Forgot your password?  

Resources for students & teachers

This eBook from the Gutenberg Project consists of approximately 49 pages of information about The Famous Missions of California.
to the lands should be decided by proper authority.”  But of whatever temporary service this measure may have been, it was of course altogether powerless to breathe fresh life into a system already in the last stages of decay.  The mission-buildings were crumbling into ruins.  Their lands were neglected; their converts for the most part dead or scattered.  The rule of the padres was over.  The Spanish missions in Alta California were things of the past.

In these late days of a civilization so different in all its essential elements from that which the Franciscans laboured so strenuously to establish on the Pacific Coast, we may think of the fathers as we will, and pass what judgment we see fit upon their work.  But be that what it may, our hearts cannot fail to be touched and stirred by the pitiful story of those true servants of God who, in the hour of ultimate disaster, firmly refused to be separated from their flocks.

Among the ruins of San Luis Obispo, in 1842, De Mofras found the oldest Spanish priest then left in California, who, after sixty years of unremitting toil, was then reduced to such abject poverty that he was forced to sleep on a hide, drink from a horn, and feed upon strips of meat dried in the sun.  Yet this faithful creature still continued to share the little he possessed with the children of the few Indians who lingered in the huts about the deserted church; and when efforts were made to induce him to seek some other spot where he might find refuge and rest, his answer was that he meant to die at his post.  The same writer has recorded an even more tragic case from the annals of La Soledad.  Long after the settlement there had been abandoned, and when the buildings were falling to pieces, an old priest, Father Sarría, still remained to minister to the bodily and physical wants of a handful of wretched natives who yet haunted the neighborhood, and whom he absolutely refused to forsake.  One Sunday morning in August, 1833, after his habit, he gathered his neophytes together in what was once the church, and began, according to his custom, the celebration of the mass.  But age, suffering, and privation had by this time told fatally upon him.  Hardly had he commenced the service, when his strength gave way.  He stumbled upon the crumbling altar, and died, literally of starvation, in the arms of those to whom for thirty years he had given freely whatever he had to give.  Surely these simple records of Christ-like devotion will live in the tender remembrance of all who revere the faith that, linked with whatever creed, manifests itself in good works, the love that spends itself in service, the quiet heroism that endures to the end.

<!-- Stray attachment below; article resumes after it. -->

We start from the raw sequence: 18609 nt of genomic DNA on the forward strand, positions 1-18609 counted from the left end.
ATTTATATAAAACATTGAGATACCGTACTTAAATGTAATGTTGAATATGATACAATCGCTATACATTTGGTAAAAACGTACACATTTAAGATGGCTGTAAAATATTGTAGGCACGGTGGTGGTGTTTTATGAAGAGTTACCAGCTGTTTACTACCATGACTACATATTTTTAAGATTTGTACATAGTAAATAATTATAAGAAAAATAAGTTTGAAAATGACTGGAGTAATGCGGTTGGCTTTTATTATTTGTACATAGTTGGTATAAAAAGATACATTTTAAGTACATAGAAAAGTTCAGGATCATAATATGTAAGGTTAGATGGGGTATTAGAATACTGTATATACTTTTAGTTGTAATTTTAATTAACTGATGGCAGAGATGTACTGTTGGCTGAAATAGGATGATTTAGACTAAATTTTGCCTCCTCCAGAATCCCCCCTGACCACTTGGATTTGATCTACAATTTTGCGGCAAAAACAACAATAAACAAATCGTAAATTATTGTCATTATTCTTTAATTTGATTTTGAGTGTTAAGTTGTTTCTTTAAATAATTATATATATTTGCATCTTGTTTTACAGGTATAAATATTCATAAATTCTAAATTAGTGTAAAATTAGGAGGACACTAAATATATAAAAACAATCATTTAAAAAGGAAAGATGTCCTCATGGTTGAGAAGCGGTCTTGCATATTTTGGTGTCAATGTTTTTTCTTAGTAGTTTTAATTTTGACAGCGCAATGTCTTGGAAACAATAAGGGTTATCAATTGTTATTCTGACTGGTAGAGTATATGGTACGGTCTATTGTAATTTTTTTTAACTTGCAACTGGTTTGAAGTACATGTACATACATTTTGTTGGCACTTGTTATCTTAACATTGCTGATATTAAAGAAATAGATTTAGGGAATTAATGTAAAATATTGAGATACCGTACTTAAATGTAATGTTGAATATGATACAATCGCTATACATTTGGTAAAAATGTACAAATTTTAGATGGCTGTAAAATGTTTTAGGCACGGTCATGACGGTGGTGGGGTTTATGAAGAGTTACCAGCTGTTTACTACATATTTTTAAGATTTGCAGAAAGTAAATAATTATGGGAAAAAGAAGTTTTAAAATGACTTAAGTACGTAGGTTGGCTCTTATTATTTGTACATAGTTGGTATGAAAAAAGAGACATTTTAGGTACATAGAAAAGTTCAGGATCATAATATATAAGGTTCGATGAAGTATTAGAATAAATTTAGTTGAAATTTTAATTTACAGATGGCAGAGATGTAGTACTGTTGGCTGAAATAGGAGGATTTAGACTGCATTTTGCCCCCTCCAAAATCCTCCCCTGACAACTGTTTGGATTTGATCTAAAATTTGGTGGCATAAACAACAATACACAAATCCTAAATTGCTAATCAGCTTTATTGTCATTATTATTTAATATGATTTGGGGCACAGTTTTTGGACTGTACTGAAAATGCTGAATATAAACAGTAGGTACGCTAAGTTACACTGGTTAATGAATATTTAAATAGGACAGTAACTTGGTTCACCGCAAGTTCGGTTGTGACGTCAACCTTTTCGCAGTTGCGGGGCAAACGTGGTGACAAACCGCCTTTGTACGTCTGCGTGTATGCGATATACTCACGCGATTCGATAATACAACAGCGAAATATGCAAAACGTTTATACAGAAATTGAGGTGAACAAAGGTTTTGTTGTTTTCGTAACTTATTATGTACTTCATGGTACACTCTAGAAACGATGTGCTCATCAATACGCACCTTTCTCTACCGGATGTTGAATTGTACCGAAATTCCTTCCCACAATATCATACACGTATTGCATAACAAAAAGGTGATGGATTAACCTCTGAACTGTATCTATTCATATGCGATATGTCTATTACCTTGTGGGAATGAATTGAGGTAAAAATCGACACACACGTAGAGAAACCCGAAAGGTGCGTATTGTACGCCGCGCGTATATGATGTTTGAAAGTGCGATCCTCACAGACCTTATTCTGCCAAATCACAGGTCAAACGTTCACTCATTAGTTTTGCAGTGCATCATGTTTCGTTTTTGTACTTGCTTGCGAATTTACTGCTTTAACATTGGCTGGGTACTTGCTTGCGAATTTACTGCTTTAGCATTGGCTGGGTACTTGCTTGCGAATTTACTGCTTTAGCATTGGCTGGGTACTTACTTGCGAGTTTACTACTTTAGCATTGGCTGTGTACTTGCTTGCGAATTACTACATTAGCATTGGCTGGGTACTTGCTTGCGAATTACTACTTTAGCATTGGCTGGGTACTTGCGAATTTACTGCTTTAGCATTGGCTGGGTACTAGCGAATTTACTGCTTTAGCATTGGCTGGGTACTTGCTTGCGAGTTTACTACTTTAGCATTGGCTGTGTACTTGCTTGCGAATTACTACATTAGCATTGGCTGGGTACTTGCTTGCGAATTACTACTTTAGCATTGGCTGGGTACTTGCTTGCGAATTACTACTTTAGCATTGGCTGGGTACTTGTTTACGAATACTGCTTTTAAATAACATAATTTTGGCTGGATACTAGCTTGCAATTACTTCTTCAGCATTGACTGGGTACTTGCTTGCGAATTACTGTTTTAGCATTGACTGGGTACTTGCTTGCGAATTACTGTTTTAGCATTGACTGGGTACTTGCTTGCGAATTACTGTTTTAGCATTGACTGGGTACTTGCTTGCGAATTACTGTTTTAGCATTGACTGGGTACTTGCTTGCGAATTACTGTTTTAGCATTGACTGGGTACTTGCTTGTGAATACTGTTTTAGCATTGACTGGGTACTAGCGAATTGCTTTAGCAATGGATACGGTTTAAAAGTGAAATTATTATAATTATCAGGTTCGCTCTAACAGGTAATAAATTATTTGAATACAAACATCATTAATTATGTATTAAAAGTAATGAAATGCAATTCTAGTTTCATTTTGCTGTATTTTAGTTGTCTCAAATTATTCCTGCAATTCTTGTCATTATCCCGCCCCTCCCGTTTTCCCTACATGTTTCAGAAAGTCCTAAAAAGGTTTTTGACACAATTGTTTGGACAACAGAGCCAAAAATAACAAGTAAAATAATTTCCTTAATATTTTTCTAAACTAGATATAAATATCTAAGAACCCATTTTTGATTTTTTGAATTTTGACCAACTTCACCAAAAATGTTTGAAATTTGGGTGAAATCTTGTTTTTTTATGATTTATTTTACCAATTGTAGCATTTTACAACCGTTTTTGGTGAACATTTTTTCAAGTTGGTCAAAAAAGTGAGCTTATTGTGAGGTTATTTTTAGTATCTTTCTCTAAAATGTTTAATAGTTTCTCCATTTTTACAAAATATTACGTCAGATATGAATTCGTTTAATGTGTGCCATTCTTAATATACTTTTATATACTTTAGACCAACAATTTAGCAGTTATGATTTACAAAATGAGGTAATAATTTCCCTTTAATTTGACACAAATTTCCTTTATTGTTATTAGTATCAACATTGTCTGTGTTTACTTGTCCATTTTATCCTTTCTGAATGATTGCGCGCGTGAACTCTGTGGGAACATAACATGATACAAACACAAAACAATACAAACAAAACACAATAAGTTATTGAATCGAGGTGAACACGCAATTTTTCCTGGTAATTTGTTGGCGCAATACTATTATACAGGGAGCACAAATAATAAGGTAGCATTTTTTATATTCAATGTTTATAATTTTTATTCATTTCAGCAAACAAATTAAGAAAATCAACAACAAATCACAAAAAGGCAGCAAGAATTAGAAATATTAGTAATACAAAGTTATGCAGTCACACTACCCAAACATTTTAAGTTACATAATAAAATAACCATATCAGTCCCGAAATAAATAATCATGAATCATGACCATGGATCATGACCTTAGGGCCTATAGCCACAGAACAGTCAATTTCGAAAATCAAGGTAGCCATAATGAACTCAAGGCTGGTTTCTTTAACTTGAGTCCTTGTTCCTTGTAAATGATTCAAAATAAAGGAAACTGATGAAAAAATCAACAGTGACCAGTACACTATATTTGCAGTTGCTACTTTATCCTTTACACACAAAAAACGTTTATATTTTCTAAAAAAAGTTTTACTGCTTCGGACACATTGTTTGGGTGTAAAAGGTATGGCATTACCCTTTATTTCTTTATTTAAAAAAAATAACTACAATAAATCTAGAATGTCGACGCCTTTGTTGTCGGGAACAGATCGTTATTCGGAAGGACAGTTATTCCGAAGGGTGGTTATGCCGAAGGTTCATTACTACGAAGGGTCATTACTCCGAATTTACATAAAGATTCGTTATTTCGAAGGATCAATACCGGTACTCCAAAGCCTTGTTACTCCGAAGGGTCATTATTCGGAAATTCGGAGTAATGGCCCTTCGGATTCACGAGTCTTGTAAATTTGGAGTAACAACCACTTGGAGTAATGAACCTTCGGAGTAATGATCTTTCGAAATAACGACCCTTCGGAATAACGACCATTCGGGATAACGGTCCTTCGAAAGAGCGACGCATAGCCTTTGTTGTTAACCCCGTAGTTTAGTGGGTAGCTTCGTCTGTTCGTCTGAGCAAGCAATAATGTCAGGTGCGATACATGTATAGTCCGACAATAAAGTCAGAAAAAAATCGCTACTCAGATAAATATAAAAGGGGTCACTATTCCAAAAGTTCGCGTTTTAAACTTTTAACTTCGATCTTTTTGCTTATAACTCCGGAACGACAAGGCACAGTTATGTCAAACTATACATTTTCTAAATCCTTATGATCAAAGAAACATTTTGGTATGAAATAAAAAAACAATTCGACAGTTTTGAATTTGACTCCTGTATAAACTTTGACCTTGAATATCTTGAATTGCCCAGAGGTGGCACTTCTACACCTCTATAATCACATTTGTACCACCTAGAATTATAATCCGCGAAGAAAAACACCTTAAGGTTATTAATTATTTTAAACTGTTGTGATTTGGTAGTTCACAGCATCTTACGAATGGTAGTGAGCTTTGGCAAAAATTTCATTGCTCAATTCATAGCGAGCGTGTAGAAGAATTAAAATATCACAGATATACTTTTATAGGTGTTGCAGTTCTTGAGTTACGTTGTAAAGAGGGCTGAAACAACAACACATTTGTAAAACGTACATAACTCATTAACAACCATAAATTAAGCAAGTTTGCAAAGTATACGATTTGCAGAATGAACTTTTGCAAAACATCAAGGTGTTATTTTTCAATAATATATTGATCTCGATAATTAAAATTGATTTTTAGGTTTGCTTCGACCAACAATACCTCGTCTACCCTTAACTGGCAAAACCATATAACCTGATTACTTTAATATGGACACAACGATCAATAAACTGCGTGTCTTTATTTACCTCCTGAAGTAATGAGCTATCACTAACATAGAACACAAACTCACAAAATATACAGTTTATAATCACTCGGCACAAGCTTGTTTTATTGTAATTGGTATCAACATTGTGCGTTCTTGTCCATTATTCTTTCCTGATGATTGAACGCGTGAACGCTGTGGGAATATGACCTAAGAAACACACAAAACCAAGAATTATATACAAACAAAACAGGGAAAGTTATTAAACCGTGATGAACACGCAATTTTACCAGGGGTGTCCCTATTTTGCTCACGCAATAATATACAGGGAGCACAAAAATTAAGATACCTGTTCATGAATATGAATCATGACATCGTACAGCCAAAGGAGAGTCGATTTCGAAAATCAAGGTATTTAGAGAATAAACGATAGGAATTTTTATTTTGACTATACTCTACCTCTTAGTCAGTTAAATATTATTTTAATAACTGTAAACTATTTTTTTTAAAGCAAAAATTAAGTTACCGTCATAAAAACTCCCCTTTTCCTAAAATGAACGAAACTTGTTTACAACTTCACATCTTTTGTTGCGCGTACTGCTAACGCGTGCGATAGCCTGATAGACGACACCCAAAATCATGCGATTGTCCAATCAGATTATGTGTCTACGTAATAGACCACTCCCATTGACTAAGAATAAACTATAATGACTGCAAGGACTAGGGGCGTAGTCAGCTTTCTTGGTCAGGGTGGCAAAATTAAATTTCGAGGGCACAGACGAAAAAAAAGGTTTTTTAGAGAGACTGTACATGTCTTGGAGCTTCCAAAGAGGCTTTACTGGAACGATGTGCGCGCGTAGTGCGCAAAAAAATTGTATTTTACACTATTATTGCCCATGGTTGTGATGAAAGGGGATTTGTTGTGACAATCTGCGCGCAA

XI.

Follow Us on Facebook